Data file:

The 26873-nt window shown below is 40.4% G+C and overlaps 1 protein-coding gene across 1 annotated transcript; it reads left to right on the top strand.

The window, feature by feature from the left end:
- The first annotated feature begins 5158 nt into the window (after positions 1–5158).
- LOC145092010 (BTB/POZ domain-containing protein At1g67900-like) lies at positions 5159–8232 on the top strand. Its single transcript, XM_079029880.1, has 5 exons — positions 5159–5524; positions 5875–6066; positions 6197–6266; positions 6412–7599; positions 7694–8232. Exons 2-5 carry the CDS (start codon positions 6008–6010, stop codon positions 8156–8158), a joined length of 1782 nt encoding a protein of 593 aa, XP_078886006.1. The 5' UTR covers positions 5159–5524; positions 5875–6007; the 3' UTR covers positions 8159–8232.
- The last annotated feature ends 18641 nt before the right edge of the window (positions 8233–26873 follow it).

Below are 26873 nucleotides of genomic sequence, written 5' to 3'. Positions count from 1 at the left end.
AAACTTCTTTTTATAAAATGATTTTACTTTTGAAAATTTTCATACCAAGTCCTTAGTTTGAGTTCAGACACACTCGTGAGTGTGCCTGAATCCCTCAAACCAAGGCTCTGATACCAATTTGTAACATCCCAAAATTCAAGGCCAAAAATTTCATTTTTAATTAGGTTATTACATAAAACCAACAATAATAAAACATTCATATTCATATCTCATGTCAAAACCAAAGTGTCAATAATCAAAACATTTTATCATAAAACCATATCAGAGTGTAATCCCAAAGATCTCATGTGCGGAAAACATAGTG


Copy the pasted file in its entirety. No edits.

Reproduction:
The 26873-nt window shown below is 40.4% G+C and overlaps 1 protein-coding gene across 1 annotated transcript; it reads left to right on the top strand.

The window, feature by feature from the left end:
- The first annotated feature begins 5158 nt into the window (after positions 1–5158).
- LOC145092010 (BTB/POZ domain-containing protein At1g67900-like) lies at positions 5159–8232 on the top strand. Its single transcript, XM_079029880.1, has 5 exons — positions 5159–5524; positions 5875–6066; positions 6197–6266; positions 6412–7599; positions 7694–8232. Exons 2-5 carry the CDS (start codon positions 6008–6010, stop codon positions 8156–8158), a joined length of 1782 nt encoding a protein of 593 aa, XP_078886006.1. The 5' UTR covers positions 5159–5524; positions 5875–6007; the 3' UTR covers positions 8159–8232.
- The last annotated feature ends 18641 nt before the right edge of the window (positions 8233–26873 follow it).

Below are 26873 nucleotides of genomic sequence, written 5' to 3'. Positions count from 1 at the left end.
AAACTTCTTTTTATAAAATGATTTTACTTTTGAAAATTTTCATACCAAGTCCTTAGTTTGAGTTCAGACACACTCGTGAGTGTGCCTGAATCCCTCAAACCAAGGCTCTGATACCAATTTGTAACATCCCAAAATTCAAGGCCAAAAATTTCATTTTTAATTAGGTTATTACATAAAACCAACAATAATAAAACATTCATATTCATATCTCATGTCAAAACCAAAGTGTCAATAATCAAAACATTTTATCATAAAACCATATCAGAGTGTAATCCCAAAGATCTCATGTGCGGAAAACATAGTG